The symptoms of Sever’s disease consist of a gradual onset of heel pain where the Achilles tendon inserts into the bone, occasionally associated with localized swelling. This is associated with local tenderness to palpation over the heel bone. It is quite often found on both sides. It is commonly found in adolescent’s ages 10-15 and often related to participation in sports involving running, cutting and jumping.
The cause of this inflammatory condition is associated with periods of significant growth resulting in the muscle and tendon tissue being tight and creating tension at their attachment point to the bone. These growth changes in conjunction with increased volume or intensity of running, cutting and training will lead to this painful condition. Poor foot biomechanics and poor proximal core and hip motor control can also contribute to this condition. These growth changes in conjunction with poor mechanics and increased volume or intensity of running, cutting and training can lead to this painful condition.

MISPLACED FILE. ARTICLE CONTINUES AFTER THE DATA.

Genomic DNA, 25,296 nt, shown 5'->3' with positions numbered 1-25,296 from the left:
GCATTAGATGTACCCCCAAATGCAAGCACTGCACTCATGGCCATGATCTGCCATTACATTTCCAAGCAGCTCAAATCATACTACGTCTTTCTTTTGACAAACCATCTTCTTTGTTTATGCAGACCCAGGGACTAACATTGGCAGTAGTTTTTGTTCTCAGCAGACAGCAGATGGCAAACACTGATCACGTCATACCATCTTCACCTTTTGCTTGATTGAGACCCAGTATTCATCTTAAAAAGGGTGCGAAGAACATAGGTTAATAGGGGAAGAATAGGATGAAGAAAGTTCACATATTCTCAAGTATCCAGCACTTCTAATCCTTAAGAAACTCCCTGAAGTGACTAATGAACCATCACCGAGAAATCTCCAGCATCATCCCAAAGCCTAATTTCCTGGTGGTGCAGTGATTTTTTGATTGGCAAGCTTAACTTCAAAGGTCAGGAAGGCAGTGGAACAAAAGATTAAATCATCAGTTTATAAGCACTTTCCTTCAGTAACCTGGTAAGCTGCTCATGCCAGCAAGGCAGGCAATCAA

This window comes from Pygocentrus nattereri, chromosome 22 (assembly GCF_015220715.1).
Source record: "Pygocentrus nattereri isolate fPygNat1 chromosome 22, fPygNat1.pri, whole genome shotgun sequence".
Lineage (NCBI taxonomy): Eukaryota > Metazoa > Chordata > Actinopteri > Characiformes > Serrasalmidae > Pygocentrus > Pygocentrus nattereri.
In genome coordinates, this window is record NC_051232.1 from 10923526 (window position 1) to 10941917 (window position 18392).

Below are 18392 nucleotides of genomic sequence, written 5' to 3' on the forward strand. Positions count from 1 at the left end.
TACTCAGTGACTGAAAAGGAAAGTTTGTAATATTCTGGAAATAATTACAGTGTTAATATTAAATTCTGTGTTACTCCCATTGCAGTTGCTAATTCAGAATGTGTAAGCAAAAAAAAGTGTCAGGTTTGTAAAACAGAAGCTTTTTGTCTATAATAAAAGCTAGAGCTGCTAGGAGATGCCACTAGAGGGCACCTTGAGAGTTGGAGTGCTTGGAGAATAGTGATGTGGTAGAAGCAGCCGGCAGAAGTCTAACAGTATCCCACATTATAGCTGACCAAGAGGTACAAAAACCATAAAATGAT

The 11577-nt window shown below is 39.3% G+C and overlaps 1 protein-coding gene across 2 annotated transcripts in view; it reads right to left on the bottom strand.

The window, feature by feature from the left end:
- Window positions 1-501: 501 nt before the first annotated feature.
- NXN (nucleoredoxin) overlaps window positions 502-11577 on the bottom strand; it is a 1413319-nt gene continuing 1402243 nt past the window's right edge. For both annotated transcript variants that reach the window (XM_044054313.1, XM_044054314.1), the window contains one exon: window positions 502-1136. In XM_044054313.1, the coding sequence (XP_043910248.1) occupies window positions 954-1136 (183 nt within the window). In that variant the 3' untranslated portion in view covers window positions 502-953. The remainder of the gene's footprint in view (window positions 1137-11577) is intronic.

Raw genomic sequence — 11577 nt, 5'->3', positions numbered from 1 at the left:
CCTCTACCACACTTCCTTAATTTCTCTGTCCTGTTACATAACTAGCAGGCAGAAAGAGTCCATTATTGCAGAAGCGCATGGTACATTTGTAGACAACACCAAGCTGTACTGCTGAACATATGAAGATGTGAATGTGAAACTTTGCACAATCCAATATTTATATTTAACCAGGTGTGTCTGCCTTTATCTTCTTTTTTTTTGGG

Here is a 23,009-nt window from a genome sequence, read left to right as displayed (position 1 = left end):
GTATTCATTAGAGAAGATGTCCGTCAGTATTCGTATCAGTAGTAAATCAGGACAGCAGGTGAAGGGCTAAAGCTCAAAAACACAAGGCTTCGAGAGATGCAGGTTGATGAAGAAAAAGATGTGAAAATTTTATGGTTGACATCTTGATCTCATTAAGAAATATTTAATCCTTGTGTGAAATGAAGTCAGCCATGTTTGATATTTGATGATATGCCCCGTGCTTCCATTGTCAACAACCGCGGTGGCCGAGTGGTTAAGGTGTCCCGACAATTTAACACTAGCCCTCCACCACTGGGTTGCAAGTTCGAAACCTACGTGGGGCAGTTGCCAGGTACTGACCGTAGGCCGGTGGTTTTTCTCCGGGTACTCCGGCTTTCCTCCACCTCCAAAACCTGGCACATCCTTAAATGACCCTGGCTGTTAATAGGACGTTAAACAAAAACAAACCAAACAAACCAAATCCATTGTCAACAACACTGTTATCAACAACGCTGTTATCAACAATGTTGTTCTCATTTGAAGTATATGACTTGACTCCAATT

Relative rest and activity modification, followed by a gradual return to sporting activity is usually indicated. Occasionally a 1-2 week bout of immobilization is indicated in severe cases. Regular use of ice post activity assists in controlling inflammation as return to full activity is ramped up. Calf flexibility exercises and deep tissue mobilization is important to relieve muscle tightness. Motor control exercises and shoe inserts/orthotics are both very useful in correcting poor mechanics.